Considering all the above reasons, we thus propose the Noise Pruned Curriculum Loss (NPCL) as

(18)

where or .

When we know there are noisy samples in the training set, we can leverage this as our prior. (The impact of misspecification of the prior is included in the supplement.) When (assume are integers for simplicity), from the selection procedure in Algorithm 1, we know 111When , samples will be pruned. Otherwise, samples will be pruned. samples with largest losses will be pruned. This is because when . Without loss of generality, assume . After pruning, we have , the pruned loss becomes

(19)

It is the basic CL for samples and it is the upper bound of . If we prune more noisy samples than clean samples, it will reduce the noise ratio. Then the basic CL can handle. Fortunately, this assumption is supported by the "memorization" effect in deep networks arpit2017closer , i.e. deep networks tend to learn clean and easy pattern first. Thus, the loss of noisy or hard data tend to remain high for a period (before being overfitted). Therefore, the pruned samples with largest loss are more likely to be the noisy samples. After the rough pruning, the problem becomes optimizing basic CL for the remaining samples as in Eq.(19). Note that our CL is a tight upper bound approximation to the 0-1 loss, it preserves the robust property to some extent. Thus, it can handle case with small noise rate. Specifically, our CL(Eq.19) further select samples from the remaining samples for training adaptively according to the state of training process. This generally will further reduce the noise ratio. Thus, we may expect our NPCL to be robust to noisy samples. Note that, all the above can be done by the simple and efficient Algorithm 1 without explicit pruning samples in a separated step. That is equal to say, our loss can do all these automatically under a unified objective form in Eq.(18).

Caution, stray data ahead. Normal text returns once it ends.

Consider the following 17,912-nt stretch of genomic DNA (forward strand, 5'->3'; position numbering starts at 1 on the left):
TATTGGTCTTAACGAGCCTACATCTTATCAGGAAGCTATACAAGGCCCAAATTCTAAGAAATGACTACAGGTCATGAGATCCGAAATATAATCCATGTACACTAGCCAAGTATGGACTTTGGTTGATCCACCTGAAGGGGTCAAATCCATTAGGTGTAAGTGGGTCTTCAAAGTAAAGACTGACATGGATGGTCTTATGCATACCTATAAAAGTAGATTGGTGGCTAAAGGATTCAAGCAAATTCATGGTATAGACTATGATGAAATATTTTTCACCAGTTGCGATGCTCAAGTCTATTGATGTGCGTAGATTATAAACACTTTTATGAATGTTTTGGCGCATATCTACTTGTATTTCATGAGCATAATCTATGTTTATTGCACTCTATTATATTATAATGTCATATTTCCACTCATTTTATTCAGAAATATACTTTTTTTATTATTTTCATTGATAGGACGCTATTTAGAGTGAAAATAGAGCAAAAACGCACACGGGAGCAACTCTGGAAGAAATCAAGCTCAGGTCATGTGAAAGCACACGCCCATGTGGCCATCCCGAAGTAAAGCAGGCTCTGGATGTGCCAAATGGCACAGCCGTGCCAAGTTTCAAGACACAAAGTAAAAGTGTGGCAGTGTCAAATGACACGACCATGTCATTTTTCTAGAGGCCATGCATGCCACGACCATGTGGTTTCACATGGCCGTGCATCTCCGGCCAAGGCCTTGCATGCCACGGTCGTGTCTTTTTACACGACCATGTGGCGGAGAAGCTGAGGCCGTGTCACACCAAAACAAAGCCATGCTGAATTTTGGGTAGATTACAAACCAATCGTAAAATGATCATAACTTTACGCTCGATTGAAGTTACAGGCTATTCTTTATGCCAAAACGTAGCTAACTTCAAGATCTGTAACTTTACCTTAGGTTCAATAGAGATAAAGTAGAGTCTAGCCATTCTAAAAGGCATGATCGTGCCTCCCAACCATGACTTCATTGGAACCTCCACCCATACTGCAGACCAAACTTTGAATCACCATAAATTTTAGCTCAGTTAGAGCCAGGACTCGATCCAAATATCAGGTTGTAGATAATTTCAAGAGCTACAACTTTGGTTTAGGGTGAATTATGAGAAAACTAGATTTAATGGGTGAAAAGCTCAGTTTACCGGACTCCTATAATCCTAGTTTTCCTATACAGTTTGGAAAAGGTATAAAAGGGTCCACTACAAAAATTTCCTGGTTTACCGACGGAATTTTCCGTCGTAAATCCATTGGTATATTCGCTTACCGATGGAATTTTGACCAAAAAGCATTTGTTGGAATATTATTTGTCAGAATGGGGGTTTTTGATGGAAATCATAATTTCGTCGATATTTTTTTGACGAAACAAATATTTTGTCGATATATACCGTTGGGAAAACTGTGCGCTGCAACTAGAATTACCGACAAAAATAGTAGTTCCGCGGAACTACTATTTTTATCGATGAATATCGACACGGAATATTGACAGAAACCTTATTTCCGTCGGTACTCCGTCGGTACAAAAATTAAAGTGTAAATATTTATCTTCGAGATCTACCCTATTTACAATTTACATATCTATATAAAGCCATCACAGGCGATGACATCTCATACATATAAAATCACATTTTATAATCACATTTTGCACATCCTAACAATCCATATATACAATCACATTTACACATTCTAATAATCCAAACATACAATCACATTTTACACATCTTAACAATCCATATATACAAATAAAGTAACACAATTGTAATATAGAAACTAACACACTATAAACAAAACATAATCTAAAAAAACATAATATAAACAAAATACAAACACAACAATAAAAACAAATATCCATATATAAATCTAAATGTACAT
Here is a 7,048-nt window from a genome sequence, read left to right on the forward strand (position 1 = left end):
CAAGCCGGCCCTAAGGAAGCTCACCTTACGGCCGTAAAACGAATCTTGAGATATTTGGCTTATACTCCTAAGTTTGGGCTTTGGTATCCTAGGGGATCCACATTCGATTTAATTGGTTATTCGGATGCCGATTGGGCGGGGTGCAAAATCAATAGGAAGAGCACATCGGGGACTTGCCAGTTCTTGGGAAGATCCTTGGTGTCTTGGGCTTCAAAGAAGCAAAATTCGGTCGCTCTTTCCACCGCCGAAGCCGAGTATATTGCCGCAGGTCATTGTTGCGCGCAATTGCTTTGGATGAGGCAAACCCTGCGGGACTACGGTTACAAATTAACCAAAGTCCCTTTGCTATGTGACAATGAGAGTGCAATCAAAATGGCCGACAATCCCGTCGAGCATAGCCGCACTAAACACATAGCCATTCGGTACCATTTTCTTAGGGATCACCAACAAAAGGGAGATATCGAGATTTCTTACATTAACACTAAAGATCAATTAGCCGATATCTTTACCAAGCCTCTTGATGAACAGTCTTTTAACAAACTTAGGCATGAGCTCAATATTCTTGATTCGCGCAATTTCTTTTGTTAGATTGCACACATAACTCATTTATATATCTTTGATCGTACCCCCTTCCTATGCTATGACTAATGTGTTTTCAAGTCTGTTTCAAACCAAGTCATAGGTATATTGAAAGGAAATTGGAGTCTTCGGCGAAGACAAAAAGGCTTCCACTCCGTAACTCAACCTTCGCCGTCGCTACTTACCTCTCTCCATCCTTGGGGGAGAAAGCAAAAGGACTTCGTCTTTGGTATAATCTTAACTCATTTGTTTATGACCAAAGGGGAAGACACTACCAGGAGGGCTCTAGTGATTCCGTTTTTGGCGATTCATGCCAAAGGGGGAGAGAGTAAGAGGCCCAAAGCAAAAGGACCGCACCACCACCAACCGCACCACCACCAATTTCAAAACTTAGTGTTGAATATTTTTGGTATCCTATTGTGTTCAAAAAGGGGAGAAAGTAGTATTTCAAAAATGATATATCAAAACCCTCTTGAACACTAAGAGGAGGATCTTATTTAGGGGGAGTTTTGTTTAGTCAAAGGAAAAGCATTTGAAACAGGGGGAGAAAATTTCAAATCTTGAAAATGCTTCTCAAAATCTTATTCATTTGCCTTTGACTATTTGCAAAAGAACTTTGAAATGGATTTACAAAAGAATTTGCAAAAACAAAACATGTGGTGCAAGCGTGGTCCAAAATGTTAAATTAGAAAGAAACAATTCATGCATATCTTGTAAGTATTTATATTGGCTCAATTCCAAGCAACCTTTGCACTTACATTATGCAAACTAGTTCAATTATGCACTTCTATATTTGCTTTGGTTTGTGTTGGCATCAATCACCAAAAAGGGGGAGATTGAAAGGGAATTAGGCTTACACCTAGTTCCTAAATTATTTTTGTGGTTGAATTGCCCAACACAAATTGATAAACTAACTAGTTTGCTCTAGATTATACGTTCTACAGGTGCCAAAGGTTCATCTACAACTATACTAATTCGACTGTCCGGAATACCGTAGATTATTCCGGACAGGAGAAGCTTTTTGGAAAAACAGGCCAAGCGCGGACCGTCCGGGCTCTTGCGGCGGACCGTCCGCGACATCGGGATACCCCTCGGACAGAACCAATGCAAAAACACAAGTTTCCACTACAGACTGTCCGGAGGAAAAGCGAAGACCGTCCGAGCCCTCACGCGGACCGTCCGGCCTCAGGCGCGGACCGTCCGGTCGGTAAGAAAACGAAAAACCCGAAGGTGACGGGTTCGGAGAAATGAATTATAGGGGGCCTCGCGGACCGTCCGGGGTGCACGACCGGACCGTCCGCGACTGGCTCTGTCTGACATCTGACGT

When , the NPCL in Eq.(18) reduces to basic CL in Eq.(11) with . When , for a target ideal model (that misclassifies noisy samples only), we know that . It has similar properties as choosing . Moreover, it is more adaptive by considering 0-1 loss during training at different stage. In this case, the NPCL in Eq.(18) reduces to the CL in Eq.(9) when . Note that is a prior, users can defined it based on their domain knowledge.

To leverage the benefit of deep learning, we present the batched NPCL as

(20)

where or as in Eq.(21):

(21)

Similar to Corollary 1, we know that . Thus, optimizing the batched NPCL is indeed minimizing the upper bound of NPCL. This enables us to train the model with mini-batch update, which is very efficient for modern deep learning tools. The training procedure is summarized in Algorithm 2. It uses Algorithm 1 to select a subset of samples from every mini-batch. Then, it uses the selected samples to perform gradient update.

  Input: Number of epochs , batch size , noise ratio ;
  Output: The model parameter ;
  Initialize model parameter .
  for  to  do
     Shuffle training set ;
     while Not fetch all the data from  do
        Fetch a mini-batch from ;
        Compute losses for data in ;
        Compute the selection threshold according to Eq.(21).
        Compute selection index by Algorithm 1;
        Update w.r.t the subset of selected by ;
     end while
  end for
Algorithm 2 Training with Batch Noise Pruned Curriculum Loss

4 Empirical Study

Evaluation of robustness against label corruption: We evaluate our NPCL by comparing Co-teaching han2018co , MentorNet jiang2017mentornet and standard network training on MNIST, CIFAR10 and CIFAR100 dataset as in han2018co ; patrini2017making ; goldberger2016training . Two types of random label corruption, i.e. Symmetry flipping van2015learning and Pair flipping han2018masking , are considered in this work. Symmetry flipping is that the corrupted label is uniformly assign to one of incorrect classes. Pair flipping is that the corrupted label is assign to one specific class similar to the ground truth. The noise rate of label flipping is chosen from

. We employ same network architecture and network hyperparameters as in Co-teaching 

han2018co for all the methods in comparison. Specifically, the batch size and the number of epochs is set to and , respectively. The Adam optimizer with same parameter as han2018co is employed. For NPCL, we employ hinge loss as the base upper bound function of 0-1 loss. At first a few epochs, we train model using full batch with soft hinge loss (in the supplement) as a burn-in period suggested in jiang2017mentornet . Specifically, we start NPCL at epoch on MNIST and epoch on CIFAR10 and CIFAR100, respectively. For Co-teaching han2018co and MentorNet in jiang2017mentornet , we employ the open sourced code provided by the authors of Co-teaching han2018co